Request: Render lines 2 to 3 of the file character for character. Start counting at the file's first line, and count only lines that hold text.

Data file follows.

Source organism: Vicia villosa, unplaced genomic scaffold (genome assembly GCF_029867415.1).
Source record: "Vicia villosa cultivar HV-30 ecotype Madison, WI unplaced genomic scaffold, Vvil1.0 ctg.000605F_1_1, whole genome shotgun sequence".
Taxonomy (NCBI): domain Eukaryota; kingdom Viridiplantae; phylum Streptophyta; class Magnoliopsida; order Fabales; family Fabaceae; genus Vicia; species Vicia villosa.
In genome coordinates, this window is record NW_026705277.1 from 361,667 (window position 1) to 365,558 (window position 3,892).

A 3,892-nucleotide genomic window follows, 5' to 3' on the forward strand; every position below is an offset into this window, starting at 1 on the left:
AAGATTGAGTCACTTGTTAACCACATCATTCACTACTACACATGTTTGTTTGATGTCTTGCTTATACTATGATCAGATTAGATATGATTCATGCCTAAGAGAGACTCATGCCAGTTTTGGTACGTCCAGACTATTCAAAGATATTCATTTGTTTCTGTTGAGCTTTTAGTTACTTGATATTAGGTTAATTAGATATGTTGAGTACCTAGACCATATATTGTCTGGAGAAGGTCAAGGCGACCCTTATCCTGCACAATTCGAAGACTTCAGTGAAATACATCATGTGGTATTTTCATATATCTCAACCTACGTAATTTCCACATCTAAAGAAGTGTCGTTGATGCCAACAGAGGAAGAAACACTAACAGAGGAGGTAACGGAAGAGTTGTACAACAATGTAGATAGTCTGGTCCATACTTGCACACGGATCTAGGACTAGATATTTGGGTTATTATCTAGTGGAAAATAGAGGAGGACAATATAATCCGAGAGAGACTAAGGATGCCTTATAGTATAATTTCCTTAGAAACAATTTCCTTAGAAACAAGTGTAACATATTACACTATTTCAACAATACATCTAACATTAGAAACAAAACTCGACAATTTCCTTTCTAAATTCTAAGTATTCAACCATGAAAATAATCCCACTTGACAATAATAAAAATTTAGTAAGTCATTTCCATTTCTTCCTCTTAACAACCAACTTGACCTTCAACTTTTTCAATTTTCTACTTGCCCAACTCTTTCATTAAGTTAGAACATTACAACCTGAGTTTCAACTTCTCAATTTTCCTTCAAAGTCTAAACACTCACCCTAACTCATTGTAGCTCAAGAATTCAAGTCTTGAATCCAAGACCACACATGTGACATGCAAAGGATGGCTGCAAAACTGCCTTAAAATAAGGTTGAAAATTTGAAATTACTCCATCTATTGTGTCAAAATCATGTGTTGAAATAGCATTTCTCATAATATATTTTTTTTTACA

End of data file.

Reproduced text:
Source record: "Vicia villosa cultivar HV-30 ecotype Madison, WI unplaced genomic scaffold, Vvil1.0 ctg.000605F_1_1, whole genome shotgun sequence".
Taxonomy (NCBI): domain Eukaryota; kingdom Viridiplantae; phylum Streptophyta; class Magnoliopsida; order Fabales; family Fabaceae; genus Vicia; species Vicia villosa.